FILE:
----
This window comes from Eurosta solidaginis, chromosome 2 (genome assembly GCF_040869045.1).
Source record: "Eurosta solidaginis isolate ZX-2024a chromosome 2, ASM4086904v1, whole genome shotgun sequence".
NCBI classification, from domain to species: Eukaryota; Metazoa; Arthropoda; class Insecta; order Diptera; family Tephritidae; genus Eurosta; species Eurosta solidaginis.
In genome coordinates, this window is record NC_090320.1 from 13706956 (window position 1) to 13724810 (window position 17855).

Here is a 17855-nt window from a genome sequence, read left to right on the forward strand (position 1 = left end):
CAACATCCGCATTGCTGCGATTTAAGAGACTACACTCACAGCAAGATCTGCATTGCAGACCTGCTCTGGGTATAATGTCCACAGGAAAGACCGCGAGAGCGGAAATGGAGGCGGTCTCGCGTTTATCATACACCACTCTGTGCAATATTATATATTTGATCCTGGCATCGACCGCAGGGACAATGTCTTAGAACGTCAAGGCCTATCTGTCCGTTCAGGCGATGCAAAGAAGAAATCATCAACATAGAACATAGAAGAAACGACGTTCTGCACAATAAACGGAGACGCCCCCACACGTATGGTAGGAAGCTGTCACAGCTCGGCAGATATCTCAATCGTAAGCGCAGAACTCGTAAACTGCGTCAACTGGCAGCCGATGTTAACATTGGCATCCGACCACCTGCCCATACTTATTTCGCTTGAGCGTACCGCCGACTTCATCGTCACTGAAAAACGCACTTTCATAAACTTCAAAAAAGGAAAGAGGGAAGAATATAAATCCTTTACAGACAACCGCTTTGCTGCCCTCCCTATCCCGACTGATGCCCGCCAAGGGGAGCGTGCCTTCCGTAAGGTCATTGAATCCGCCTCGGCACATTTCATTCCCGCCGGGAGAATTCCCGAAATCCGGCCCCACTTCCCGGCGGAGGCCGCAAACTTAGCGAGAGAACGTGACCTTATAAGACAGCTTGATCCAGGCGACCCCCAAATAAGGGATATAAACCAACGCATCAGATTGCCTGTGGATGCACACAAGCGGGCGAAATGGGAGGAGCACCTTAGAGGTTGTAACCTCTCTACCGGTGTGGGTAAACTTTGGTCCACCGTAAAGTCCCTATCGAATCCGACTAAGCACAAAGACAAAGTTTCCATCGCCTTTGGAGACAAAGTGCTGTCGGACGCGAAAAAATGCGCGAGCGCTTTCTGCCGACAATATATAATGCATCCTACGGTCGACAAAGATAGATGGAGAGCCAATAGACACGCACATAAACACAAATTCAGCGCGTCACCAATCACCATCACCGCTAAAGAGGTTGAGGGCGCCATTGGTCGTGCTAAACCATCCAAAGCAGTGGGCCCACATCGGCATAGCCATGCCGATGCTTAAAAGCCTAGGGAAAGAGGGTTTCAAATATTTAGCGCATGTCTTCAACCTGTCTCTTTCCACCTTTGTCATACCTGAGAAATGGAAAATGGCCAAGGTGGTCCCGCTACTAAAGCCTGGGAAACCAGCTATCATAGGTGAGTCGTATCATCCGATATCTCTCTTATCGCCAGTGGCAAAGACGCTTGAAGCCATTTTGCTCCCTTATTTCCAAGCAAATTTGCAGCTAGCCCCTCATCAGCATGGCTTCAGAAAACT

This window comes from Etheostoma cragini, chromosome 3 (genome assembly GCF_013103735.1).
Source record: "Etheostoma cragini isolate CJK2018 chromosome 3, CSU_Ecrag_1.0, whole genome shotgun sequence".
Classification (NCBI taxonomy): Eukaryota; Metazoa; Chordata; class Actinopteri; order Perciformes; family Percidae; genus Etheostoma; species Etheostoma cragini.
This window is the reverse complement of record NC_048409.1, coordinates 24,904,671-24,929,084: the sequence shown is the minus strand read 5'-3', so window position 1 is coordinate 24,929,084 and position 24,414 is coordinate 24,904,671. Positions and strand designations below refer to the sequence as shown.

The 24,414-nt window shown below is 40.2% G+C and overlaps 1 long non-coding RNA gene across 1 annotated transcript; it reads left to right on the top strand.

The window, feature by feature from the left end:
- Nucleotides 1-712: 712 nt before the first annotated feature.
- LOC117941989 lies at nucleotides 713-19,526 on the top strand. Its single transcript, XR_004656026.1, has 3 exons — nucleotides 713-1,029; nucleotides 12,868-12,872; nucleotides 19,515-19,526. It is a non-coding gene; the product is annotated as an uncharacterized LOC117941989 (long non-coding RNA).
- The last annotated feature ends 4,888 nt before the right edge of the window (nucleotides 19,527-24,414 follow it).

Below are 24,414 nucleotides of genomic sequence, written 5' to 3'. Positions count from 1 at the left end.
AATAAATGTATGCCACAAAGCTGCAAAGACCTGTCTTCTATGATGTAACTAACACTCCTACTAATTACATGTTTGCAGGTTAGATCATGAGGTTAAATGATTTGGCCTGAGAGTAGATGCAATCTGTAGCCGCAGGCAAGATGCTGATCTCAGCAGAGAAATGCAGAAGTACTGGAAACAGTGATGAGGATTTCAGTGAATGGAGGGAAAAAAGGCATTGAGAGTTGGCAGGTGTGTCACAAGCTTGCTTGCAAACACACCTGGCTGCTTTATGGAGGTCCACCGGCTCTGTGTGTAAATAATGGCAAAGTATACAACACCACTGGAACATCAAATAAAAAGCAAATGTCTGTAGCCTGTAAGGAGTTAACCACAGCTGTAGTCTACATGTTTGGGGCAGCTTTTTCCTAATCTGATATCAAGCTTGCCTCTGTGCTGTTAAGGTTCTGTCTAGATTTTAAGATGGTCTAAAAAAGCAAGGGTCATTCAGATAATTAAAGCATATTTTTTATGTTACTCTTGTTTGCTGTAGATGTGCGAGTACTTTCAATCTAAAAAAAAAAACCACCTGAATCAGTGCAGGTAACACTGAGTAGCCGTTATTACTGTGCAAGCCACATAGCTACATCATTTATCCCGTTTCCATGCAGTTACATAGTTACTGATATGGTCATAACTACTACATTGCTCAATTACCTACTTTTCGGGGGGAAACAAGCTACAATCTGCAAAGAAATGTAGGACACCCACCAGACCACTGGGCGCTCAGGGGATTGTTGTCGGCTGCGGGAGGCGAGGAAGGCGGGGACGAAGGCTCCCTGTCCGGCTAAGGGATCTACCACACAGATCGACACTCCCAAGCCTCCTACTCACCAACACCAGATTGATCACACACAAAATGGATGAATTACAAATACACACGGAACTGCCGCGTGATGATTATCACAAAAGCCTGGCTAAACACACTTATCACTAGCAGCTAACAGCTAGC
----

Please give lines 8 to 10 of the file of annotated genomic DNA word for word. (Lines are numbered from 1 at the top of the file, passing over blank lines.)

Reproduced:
Source record: "Etheostoma cragini isolate CJK2018 chromosome 3, CSU_Ecrag_1.0, whole genome shotgun sequence".
Classification (NCBI taxonomy): Eukaryota; Metazoa; Chordata; class Actinopteri; order Perciformes; family Percidae; genus Etheostoma; species Etheostoma cragini.
This window is the reverse complement of record NC_048409.1, coordinates 24,904,671-24,929,084: the sequence shown is the minus strand read 5'-3', so window position 1 is coordinate 24,929,084 and position 24,414 is coordinate 24,904,671. Positions and strand designations below refer to the sequence as shown.